In the cultural wasteland that our movies have become, December 18 will have a special place.
On this day, there was a clash of two cultural sensibilities.
On one side stood an ageing, much loved superstar, trying to photocopy his own best moves from memory, with one of his most beloved co stars, with no sight of plot or narrative in sight.
On the other side stood a diva filmmaker, given to excessive emotionalism and hyper sentimentalism, working with three young actors, trying to create a spectacle, a lean-back-kind of extravaganza in this age of Netflix and chill at home.
Which side wins may well determine the future course of movie making in Hindi cinema.
How long will we continue to suffer mindless movies by beloved actors, who are living off their past? Sure, they have every right to make money, but must they assume that audiences are silly? That they will spend good money to watch bad movies? They they don't expect good acting, a great story, and wonderful dialogues? That they are like beggars at a king's banquet and are happy to feast off crumbs?
We expect it of Salman Khan now--though occasionally even he surprises us with movies like Dabangg and Bajrangi Bhaijaan.But Shah Rukh Khan, really?
A man who is so obviously intelligent, well read, and super aware?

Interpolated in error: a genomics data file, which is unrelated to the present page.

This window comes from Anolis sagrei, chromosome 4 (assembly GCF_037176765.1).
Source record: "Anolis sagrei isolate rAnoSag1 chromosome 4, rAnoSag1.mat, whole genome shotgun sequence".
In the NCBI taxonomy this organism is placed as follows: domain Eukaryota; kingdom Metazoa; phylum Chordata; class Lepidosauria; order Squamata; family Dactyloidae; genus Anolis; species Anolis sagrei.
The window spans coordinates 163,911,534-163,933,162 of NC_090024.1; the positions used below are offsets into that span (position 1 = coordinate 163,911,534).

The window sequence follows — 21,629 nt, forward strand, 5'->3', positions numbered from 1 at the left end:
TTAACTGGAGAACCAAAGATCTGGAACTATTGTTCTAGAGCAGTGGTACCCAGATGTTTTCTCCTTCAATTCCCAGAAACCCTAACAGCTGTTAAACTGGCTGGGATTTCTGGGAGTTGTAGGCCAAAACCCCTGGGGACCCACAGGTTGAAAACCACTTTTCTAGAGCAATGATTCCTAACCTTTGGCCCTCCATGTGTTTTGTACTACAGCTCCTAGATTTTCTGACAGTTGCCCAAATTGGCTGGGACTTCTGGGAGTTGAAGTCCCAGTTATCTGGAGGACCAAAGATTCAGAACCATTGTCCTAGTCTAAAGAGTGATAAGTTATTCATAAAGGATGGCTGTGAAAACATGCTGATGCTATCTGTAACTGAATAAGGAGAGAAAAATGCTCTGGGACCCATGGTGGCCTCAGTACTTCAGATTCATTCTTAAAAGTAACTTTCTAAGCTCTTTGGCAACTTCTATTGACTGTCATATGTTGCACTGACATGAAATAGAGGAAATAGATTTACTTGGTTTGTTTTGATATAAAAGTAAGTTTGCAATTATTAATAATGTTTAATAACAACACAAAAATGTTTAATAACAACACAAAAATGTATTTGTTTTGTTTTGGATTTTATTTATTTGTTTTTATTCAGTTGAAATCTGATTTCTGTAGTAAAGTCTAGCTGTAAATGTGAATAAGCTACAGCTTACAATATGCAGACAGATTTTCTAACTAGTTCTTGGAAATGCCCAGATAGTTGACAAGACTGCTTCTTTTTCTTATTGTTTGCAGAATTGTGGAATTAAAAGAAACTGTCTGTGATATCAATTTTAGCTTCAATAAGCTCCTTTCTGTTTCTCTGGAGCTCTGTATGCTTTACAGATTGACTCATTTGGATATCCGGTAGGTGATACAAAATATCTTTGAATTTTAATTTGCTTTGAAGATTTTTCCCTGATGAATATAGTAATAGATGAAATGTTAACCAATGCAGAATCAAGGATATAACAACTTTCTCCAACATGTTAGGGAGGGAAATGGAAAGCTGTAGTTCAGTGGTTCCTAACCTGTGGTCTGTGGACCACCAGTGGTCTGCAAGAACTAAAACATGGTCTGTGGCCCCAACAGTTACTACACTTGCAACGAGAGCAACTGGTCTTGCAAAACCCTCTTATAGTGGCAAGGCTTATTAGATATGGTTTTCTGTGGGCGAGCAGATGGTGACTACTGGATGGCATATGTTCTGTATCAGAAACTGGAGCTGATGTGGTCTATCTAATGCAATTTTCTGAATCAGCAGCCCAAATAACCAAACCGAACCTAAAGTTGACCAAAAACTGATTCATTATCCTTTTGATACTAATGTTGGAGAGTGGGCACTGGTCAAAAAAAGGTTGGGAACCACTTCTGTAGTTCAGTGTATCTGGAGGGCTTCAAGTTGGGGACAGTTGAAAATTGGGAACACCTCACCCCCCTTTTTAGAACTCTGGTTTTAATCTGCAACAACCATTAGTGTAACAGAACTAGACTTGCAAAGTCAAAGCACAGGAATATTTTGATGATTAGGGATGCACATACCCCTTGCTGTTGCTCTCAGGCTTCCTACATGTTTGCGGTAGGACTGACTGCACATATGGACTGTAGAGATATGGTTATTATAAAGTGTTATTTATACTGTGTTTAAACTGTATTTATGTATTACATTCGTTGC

Why must he thrust down our throats ridiculous dialogues (yeh nacheez, kya hai Pamper Huggies), an irritating Varun Dhawan, a clearly hungry Kajol, and a succession of car crashes?
On the other hand, there is Sanjay Leela Bhansali, who at least is trying to give us something new, even if it is a little reminiscent of Jodhaa Akbar.
There are two gorgeous women - Deepika Padukone is a dancing, fighting, superstar. Priyanka Chopra is both fun and funny as the cuckolded first wife. Then there's Ranveer Singh, who has clearly worked hard on his character of Peshwa Bajirao. The accent is right, the physicality is perfect, the acting is restrained. The battles are designed as ballets, the costumes are brilliant, and the dances are scintillating. So what if the film is not historically accurate?
At least there are notions of a Hindu nationhood, there is talk of religion and love (rang ka koi dharma nahin, dharm ka koi rang nahin) and questions of inclusiveness (hamari ladai aapse hai, aapke dharam se nahin).
In this age of questions about the idea of India, it is good to hear a mainstream movie discussing how there is no distance between Durga and dargah. And not dialogues such as this gem: Woh fast hai to aap furious mat ho.